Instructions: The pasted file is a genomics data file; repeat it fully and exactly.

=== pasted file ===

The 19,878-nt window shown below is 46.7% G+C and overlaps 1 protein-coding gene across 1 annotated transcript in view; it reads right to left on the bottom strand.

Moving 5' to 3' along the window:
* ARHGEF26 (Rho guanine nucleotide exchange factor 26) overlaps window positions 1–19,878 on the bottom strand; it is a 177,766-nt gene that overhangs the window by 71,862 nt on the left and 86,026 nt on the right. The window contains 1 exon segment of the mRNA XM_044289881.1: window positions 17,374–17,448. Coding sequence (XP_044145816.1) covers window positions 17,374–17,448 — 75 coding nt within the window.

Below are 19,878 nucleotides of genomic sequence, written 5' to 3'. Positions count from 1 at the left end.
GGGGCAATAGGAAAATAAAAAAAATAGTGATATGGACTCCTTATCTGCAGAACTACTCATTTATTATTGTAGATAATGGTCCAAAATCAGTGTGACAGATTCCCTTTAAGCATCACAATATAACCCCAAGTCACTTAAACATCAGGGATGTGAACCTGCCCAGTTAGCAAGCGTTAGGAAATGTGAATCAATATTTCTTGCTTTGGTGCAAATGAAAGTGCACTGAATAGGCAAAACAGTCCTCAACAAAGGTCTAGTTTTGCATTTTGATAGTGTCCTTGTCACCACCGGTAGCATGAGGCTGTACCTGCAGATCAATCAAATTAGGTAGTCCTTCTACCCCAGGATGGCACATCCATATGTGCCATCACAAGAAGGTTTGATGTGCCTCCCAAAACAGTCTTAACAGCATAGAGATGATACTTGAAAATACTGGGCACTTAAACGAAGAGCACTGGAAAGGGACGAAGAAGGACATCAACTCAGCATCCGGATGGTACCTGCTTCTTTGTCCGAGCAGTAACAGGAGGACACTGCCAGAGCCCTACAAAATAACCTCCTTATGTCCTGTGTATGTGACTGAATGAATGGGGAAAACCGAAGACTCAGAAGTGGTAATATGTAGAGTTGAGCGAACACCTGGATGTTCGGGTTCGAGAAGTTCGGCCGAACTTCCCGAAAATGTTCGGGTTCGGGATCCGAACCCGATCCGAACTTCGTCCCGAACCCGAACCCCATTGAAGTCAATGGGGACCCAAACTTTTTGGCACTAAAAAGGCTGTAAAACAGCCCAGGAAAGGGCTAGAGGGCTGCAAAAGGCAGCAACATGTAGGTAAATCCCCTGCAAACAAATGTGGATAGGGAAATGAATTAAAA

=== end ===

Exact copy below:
The 19,878-nt window shown below is 46.7% G+C and overlaps 1 protein-coding gene across 1 annotated transcript in view; it reads right to left on the bottom strand.

Moving 5' to 3' along the window:
* ARHGEF26 (Rho guanine nucleotide exchange factor 26) overlaps window positions 1–19,878 on the bottom strand; it is a 177,766-nt gene that overhangs the window by 71,862 nt on the left and 86,026 nt on the right. The window contains 1 exon segment of the mRNA XM_044289881.1: window positions 17,374–17,448. Coding sequence (XP_044145816.1) covers window positions 17,374–17,448 — 75 coding nt within the window.

Below are 19,878 nucleotides of genomic sequence, written 5' to 3'. Positions count from 1 at the left end.
GGGGCAATAGGAAAATAAAAAAAATAGTGATATGGACTCCTTATCTGCAGAACTACTCATTTATTATTGTAGATAATGGTCCAAAATCAGTGTGACAGATTCCCTTTAAGCATCACAATATAACCCCAAGTCACTTAAACATCAGGGATGTGAACCTGCCCAGTTAGCAAGCGTTAGGAAATGTGAATCAATATTTCTTGCTTTGGTGCAAATGAAAGTGCACTGAATAGGCAAAACAGTCCTCAACAAAGGTCTAGTTTTGCATTTTGATAGTGTCCTTGTCACCACCGGTAGCATGAGGCTGTACCTGCAGATCAATCAAATTAGGTAGTCCTTCTACCCCAGGATGGCACATCCATATGTGCCATCACAAGAAGGTTTGATGTGCCTCCCAAAACAGTCTTAACAGCATAGAGATGATACTTGAAAATACTGGGCACTTAAACGAAGAGCACTGGAAAGGGACGAAGAAGGACATCAACTCAGCATCCGGATGGTACCTGCTTCTTTGTCCGAGCAGTAACAGGAGGACACTGCCAGAGCCCTACAAAATAACCTCCTTATGTCCTGTGTATGTGACTGAATGAATGGGGAAAACCGAAGACTCAGAAGTGGTAATATGTAGAGTTGAGCGAACACCTGGATGTTCGGGTTCGAGAAGTTCGGCCGAACTTCCCGAAAATGTTCGGGTTCGGGATCCGAACCCGATCCGAACTTCGTCCCGAACCCGAACCCCATTGAAGTCAATGGGGACCCAAACTTTTTGGCACTAAAAAGGCTGTAAAACAGCCCAGGAAAGGGCTAGAGGGCTGCAAAAGGCAGCAACATGTAGGTAAATCCCCTGCAAACAAATGTGGATAGGGAAATGAATTAAAA